Worth Your Salt
Who would have thought there was so much to say about salt? It's such a common commodity these days that we take it for granted, but salt is a very valuable material. Not only do our bodies need salt but due to its usefulness in preserving and seasoning food it's been widely fought over throughout history. Today it's also the feature of many different words and idioms. For example, we call the money we're paid to work each month a 'salary.' It's interesting to know that the origins of this word are all about salt, or in Latin 'sal.' The material was so precious to the Romans that soldiers were given part of their pay in salt instead of money. This was known as 'salarium' payment, which over the years became 'salary.'
Thousands of years ago people discovered that putting salt in or on food helped it last longer. We know now that this is because high quantities of salt make it hard for bacteria to live. Early humans may not have understood the reason for this, but they certainly understood its value. Salt meant that food that rotted quickly could be kept much longer after harvest time. This development helped civilizations to survive and grow across the world.
Modern table salt is most commonly extracted from salt beds. These are huge deposits of salt that have formed underground after a prehistoric sea or lake has dried up. The salt is mined by drilling holes in the rock. Some modern cities, such as Salzburg in Austria, owe their names to the salt quarries that once employed thousands of workers. But before industrial times, salt was very difficult to extract in large quantities. That's why it could be traded like money. The Ancient Greeks apparently bought slaves with salt, which may be where the expression 'worth your salt' comes from. This idiom is still used to mean 'you're worth the money you're paid.' Around 2200 BC the Chinese Emperor Hsia Yu took advantage of salt's value by introducing the first salt tax. This tax became common practice in many different civilizations. In fact, high salt taxes were one of the reasons peasants were upset in France in the early 18th century, which led to the French Revolution and the destruction of the French monarchy.
So that's some of the interesting history of salt. Now let's have a look at how salt has made its way into the English language. A phrase that people often use is to 'take something with a pinch of salt.'
MEANING: To consider strongly that something might be untrue.
EXAMPLE: 'You should take everything Mike says with a pinch of salt. He likes to try and impress new people in the office with his stories.'
DERIVATION: The phrase probably comes from Ancient Greek medical texts. Many medicine recipes at the time recommended that people took the mixture - which was usually disgusting - with a grain of salt. It seems that in 17th century England scholars started using the phrase as a joke, to mean 'this is something you shouldn't trust.'
A more unpleasant sounding idiom that's also popular in casual conversation is 'to rub salt into a wound.'
MEANING: To make someone feel even worse about something.
EXAMPLE: 'It was terrible watching my soccer team lose at the weekend. And the referee rubbed salt into the wound when he sent our goalkeeper off.'
DERIVATION: The origins of this are fairly straightforward. It's extremely painful to pour salt, or salty water, onto an open wound. That painful image has allowed the phrase to stick around in the English language for centuries.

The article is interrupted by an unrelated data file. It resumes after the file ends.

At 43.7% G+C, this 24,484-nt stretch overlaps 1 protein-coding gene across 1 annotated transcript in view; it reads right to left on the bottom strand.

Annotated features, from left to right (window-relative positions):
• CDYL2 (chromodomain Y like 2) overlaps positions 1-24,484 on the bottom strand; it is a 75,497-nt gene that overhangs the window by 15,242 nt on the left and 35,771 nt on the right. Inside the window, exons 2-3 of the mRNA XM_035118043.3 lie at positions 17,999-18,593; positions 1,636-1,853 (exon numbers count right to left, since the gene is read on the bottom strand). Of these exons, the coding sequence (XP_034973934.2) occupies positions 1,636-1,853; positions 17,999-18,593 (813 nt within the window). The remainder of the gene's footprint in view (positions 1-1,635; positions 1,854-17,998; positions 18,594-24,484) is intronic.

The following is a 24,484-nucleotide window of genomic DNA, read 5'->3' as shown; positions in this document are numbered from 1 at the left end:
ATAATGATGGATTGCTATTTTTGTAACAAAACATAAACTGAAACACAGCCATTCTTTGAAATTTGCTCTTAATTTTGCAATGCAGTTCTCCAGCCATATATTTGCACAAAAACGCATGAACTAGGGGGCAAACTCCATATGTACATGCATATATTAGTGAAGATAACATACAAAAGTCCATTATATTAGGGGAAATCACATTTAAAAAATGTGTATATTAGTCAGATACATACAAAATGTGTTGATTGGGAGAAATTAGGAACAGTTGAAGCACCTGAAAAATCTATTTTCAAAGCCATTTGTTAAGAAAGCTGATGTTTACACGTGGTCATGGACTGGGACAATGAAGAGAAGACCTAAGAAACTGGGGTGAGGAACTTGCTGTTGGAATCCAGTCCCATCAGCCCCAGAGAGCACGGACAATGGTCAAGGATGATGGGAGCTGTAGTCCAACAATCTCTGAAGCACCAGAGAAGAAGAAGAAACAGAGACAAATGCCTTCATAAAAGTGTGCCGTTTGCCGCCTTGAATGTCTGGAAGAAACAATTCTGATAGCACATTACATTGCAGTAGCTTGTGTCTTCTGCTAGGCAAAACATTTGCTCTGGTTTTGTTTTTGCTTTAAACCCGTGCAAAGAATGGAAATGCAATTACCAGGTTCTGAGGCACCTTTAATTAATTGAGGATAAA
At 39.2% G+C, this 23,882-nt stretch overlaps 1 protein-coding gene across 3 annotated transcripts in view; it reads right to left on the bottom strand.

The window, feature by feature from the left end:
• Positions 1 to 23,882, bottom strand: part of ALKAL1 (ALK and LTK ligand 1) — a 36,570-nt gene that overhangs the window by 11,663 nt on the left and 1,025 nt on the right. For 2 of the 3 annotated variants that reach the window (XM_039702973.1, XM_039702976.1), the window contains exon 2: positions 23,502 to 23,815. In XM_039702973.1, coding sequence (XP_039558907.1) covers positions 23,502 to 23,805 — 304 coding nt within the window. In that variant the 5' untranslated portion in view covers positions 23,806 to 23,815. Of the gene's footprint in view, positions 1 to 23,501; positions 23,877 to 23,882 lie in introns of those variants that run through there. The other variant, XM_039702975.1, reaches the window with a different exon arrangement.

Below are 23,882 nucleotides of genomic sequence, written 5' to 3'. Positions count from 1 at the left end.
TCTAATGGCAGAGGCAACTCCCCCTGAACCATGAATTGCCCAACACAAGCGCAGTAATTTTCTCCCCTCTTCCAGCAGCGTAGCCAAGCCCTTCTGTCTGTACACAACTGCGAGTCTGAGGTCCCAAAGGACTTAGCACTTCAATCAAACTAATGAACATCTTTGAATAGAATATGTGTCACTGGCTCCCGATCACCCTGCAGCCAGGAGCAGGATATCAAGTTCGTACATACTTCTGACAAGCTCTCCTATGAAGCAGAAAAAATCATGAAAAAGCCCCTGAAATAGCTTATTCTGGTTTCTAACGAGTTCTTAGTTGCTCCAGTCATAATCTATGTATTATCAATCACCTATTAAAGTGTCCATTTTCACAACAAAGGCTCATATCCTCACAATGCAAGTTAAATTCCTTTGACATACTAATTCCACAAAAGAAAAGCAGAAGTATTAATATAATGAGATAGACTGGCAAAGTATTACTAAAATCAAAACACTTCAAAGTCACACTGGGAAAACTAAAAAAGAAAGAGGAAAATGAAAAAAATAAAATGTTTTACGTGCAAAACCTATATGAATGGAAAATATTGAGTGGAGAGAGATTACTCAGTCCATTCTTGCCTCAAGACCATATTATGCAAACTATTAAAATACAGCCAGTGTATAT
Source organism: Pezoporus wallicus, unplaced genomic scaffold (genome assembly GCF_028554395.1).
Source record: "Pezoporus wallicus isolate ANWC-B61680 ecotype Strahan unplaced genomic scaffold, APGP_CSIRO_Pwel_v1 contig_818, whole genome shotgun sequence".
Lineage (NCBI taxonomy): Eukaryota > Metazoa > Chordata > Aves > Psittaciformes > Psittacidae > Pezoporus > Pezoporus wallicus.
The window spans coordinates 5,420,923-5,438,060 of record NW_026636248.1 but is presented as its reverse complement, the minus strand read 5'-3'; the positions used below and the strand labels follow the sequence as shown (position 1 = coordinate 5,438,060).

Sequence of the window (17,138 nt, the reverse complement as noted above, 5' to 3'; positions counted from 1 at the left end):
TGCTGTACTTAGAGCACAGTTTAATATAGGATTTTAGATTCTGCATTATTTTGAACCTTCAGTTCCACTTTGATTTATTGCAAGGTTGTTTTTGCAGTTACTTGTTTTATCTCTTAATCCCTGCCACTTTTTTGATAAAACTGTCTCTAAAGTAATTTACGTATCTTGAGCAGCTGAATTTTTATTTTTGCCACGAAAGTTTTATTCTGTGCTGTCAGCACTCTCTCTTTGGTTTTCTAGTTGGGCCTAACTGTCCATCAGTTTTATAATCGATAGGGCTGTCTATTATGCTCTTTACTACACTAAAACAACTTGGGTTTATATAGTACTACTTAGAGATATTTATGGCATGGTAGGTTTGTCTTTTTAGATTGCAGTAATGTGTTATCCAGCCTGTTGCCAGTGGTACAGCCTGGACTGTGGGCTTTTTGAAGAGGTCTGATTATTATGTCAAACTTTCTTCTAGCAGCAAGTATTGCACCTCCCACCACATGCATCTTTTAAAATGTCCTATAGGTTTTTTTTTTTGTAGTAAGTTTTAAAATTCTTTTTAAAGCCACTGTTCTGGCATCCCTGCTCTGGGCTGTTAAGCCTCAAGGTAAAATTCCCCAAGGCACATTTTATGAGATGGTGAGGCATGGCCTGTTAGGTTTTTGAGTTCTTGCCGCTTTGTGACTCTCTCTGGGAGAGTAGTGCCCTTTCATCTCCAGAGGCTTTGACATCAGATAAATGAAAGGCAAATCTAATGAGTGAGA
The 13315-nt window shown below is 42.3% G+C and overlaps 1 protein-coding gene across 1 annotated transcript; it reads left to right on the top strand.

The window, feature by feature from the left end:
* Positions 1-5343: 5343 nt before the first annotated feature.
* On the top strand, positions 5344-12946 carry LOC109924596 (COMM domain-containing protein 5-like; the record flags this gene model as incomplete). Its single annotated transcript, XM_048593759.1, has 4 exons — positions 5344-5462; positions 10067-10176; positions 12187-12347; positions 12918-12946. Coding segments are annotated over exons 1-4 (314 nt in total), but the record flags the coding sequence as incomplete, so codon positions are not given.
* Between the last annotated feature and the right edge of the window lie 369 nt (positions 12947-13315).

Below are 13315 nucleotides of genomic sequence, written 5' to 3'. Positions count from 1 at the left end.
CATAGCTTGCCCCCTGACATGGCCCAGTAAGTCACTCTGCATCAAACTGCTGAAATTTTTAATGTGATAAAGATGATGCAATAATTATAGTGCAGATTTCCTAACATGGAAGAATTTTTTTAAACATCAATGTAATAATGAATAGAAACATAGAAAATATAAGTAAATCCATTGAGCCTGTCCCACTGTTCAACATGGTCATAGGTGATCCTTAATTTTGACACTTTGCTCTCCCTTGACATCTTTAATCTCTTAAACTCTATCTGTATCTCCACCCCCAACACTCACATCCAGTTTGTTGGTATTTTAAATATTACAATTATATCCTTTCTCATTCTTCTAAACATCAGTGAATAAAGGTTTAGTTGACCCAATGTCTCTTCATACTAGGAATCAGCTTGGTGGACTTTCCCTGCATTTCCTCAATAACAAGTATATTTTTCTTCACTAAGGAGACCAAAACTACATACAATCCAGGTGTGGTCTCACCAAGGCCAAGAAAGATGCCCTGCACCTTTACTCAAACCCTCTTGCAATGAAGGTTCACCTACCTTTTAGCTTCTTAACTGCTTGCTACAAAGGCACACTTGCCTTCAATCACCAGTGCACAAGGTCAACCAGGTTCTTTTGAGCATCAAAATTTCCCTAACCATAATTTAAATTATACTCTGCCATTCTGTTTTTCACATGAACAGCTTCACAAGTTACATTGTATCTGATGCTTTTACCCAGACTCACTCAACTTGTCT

Of course salt doesn't always mean something negative. For example it's a great compliment to be called '[the] salt of the earth.' But what does it mean?
MEANING: To be a reliable and trustworthy person.
EXAMPLE: 'I'm pleased they gave Megan the job. She's the salt of the earth -- She's kind to everyone and never complains.'
DERIVATION: The origins of this one are a little trickier, as you might expect. It actually comes from the Bible, Matthew 5:13. In this passage Jesus tells his disciples that they're as valuable to him as 'the salt of the earth.' It's quite a strange phrase, but maybe that's why it stuck in peoples' minds.
Now let's see if you can pick out the meaning of some salt idioms in a quick quiz (check your answers at the end).
- * Sharon is a work colleague who is worth their salt. She's definitely ______
a) not working as hard as everyone else.
b) doing her work very well.
c) not following the boss' orders.
- * I heard a scary ghost story the other day, but I always take such stories with a pinch of salt. I don't think _____
a) you're meant to believe them completely.
b) I can sleep at night anymore.
c) You can ignore stories like that.
- * I'm thinking of salting some money away. I think it's a good idea to ____
a) spend all your money before you are 30.
b) show off how rich you are to all your friends.
c) save money for the future in the bank.
- * My electricity provider sent me a bill that was twice what I expected. And just to rub salt in the wound the letter said that electricity prices will go up soon. The letter ______
a) made me feel even worse when I already felt bad.
b) included some important preserving techniques.
c) helped to make customers feel better.
- * My best friend is the salt of the earth. He _____
a) always keeps secrets from me.
b) is very interested in money.
c) is always trustworthy and kind.
How did you do with the short quiz? Are you worth your salt, or did the quiz rub salt into the wound? It just goes to show how even the things we take for granted can create a lot of meanings, and have a curious history too. So that's something to think about the next time you're shaking a little extra seasoning onto your meal.
(Answers: 1 - b; 2 - a; 3- c; 4 - a; 5 - c).